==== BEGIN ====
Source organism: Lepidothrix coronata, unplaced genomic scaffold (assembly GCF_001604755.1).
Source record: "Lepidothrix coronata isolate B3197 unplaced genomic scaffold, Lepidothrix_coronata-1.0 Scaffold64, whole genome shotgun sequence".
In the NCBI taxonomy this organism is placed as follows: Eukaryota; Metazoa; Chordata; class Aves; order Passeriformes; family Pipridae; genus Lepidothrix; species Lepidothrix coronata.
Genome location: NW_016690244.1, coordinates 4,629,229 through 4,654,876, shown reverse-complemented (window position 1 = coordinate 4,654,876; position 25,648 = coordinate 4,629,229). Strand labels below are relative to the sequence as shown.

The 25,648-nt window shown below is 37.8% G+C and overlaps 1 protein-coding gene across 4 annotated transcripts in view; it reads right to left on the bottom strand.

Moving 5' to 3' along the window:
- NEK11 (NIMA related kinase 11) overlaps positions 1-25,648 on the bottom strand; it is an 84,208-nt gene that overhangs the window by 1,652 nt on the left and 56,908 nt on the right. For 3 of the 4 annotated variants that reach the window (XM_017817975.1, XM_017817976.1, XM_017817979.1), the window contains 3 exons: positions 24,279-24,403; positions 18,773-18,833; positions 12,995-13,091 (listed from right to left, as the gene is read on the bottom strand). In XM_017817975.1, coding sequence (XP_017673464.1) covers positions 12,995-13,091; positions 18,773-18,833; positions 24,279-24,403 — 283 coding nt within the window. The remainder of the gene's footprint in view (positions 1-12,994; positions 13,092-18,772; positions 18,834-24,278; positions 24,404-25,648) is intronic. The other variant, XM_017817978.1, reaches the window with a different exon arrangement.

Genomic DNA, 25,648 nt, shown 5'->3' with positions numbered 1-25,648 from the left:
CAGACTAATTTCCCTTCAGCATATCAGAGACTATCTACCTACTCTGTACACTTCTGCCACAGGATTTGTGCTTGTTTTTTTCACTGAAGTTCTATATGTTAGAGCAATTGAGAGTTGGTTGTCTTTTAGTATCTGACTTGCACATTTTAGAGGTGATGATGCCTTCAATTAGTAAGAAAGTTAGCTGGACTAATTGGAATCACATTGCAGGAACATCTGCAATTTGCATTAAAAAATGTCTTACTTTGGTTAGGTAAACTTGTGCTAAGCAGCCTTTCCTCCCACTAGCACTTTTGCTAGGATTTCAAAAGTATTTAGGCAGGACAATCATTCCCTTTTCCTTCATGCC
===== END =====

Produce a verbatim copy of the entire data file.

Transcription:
Source organism: Lepidothrix coronata, unplaced genomic scaffold (assembly GCF_001604755.1).
Source record: "Lepidothrix coronata isolate B3197 unplaced genomic scaffold, Lepidothrix_coronata-1.0 Scaffold64, whole genome shotgun sequence".
In the NCBI taxonomy this organism is placed as follows: Eukaryota; Metazoa; Chordata; class Aves; order Passeriformes; family Pipridae; genus Lepidothrix; species Lepidothrix coronata.
Genome location: NW_016690244.1, coordinates 4,629,229 through 4,654,876, shown reverse-complemented (window position 1 = coordinate 4,654,876; position 25,648 = coordinate 4,629,229). Strand labels below are relative to the sequence as shown.

The 25,648-nt window shown below is 37.8% G+C and overlaps 1 protein-coding gene across 4 annotated transcripts in view; it reads right to left on the bottom strand.

Moving 5' to 3' along the window:
- NEK11 (NIMA related kinase 11) overlaps positions 1-25,648 on the bottom strand; it is an 84,208-nt gene that overhangs the window by 1,652 nt on the left and 56,908 nt on the right. For 3 of the 4 annotated variants that reach the window (XM_017817975.1, XM_017817976.1, XM_017817979.1), the window contains 3 exons: positions 24,279-24,403; positions 18,773-18,833; positions 12,995-13,091 (listed from right to left, as the gene is read on the bottom strand). In XM_017817975.1, coding sequence (XP_017673464.1) covers positions 12,995-13,091; positions 18,773-18,833; positions 24,279-24,403 — 283 coding nt within the window. The remainder of the gene's footprint in view (positions 1-12,994; positions 13,092-18,772; positions 18,834-24,278; positions 24,404-25,648) is intronic. The other variant, XM_017817978.1, reaches the window with a different exon arrangement.

Genomic DNA, 25,648 nt, shown 5'->3' with positions numbered 1-25,648 from the left:
CAGACTAATTTCCCTTCAGCATATCAGAGACTATCTACCTACTCTGTACACTTCTGCCACAGGATTTGTGCTTGTTTTTTTCACTGAAGTTCTATATGTTAGAGCAATTGAGAGTTGGTTGTCTTTTAGTATCTGACTTGCACATTTTAGAGGTGATGATGCCTTCAATTAGTAAGAAAGTTAGCTGGACTAATTGGAATCACATTGCAGGAACATCTGCAATTTGCATTAAAAAATGTCTTACTTTGGTTAGGTAAACTTGTGCTAAGCAGCCTTTCCTCCCACTAGCACTTTTGCTAGGATTTCAAAAGTATTTAGGCAGGACAATCATTCCCTTTTCCTTCATGCC